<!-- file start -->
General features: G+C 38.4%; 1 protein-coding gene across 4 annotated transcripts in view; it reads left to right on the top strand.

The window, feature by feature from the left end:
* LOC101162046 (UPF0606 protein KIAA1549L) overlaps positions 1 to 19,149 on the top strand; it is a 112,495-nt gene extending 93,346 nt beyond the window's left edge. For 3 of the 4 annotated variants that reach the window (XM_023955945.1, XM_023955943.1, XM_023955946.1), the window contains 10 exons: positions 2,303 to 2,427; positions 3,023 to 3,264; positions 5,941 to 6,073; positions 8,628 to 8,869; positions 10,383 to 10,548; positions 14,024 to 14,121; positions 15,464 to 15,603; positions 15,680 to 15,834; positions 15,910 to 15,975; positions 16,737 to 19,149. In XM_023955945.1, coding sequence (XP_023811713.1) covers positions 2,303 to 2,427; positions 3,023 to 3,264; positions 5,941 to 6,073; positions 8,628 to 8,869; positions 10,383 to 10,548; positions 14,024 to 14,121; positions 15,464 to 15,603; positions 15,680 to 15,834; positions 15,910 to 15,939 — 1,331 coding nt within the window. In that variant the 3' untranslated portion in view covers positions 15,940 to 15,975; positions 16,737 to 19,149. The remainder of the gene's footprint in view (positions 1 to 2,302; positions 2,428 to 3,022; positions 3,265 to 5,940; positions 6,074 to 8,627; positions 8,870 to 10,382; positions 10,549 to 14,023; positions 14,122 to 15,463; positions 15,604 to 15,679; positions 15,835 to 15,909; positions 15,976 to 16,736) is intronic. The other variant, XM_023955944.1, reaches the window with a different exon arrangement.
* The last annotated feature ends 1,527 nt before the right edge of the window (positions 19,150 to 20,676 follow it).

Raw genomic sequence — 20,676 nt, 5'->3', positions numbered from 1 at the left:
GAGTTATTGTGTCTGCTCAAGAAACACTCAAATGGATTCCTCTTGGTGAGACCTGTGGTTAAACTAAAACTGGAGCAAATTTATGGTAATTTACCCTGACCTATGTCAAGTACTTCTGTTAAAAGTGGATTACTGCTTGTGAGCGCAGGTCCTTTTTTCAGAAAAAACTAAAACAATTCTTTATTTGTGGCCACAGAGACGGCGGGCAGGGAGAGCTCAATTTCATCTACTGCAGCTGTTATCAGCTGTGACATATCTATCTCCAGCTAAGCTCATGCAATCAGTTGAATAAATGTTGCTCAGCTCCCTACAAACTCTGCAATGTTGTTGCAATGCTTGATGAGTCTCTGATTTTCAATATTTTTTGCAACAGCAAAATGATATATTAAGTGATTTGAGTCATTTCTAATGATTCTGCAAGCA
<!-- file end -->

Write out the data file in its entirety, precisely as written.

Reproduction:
General features: G+C 38.4%; 1 protein-coding gene across 4 annotated transcripts in view; it reads left to right on the top strand.

The window, feature by feature from the left end:
* LOC101162046 (UPF0606 protein KIAA1549L) overlaps positions 1 to 19,149 on the top strand; it is a 112,495-nt gene extending 93,346 nt beyond the window's left edge. For 3 of the 4 annotated variants that reach the window (XM_023955945.1, XM_023955943.1, XM_023955946.1), the window contains 10 exons: positions 2,303 to 2,427; positions 3,023 to 3,264; positions 5,941 to 6,073; positions 8,628 to 8,869; positions 10,383 to 10,548; positions 14,024 to 14,121; positions 15,464 to 15,603; positions 15,680 to 15,834; positions 15,910 to 15,975; positions 16,737 to 19,149. In XM_023955945.1, coding sequence (XP_023811713.1) covers positions 2,303 to 2,427; positions 3,023 to 3,264; positions 5,941 to 6,073; positions 8,628 to 8,869; positions 10,383 to 10,548; positions 14,024 to 14,121; positions 15,464 to 15,603; positions 15,680 to 15,834; positions 15,910 to 15,939 — 1,331 coding nt within the window. In that variant the 3' untranslated portion in view covers positions 15,940 to 15,975; positions 16,737 to 19,149. The remainder of the gene's footprint in view (positions 1 to 2,302; positions 2,428 to 3,022; positions 3,265 to 5,940; positions 6,074 to 8,627; positions 8,870 to 10,382; positions 10,549 to 14,023; positions 14,122 to 15,463; positions 15,604 to 15,679; positions 15,835 to 15,909; positions 15,976 to 16,736) is intronic. The other variant, XM_023955944.1, reaches the window with a different exon arrangement.
* The last annotated feature ends 1,527 nt before the right edge of the window (positions 19,150 to 20,676 follow it).

Raw genomic sequence — 20,676 nt, 5'->3', positions numbered from 1 at the left:
GAGTTATTGTGTCTGCTCAAGAAACACTCAAATGGATTCCTCTTGGTGAGACCTGTGGTTAAACTAAAACTGGAGCAAATTTATGGTAATTTACCCTGACCTATGTCAAGTACTTCTGTTAAAAGTGGATTACTGCTTGTGAGCGCAGGTCCTTTTTTCAGAAAAAACTAAAACAATTCTTTATTTGTGGCCACAGAGACGGCGGGCAGGGAGAGCTCAATTTCATCTACTGCAGCTGTTATCAGCTGTGACATATCTATCTCCAGCTAAGCTCATGCAATCAGTTGAATAAATGTTGCTCAGCTCCCTACAAACTCTGCAATGTTGTTGCAATGCTTGATGAGTCTCTGATTTTCAATATTTTTTGCAACAGCAAAATGATATATTAAGTGATTTGAGTCATTTCTAATGATTCTGCAAGCA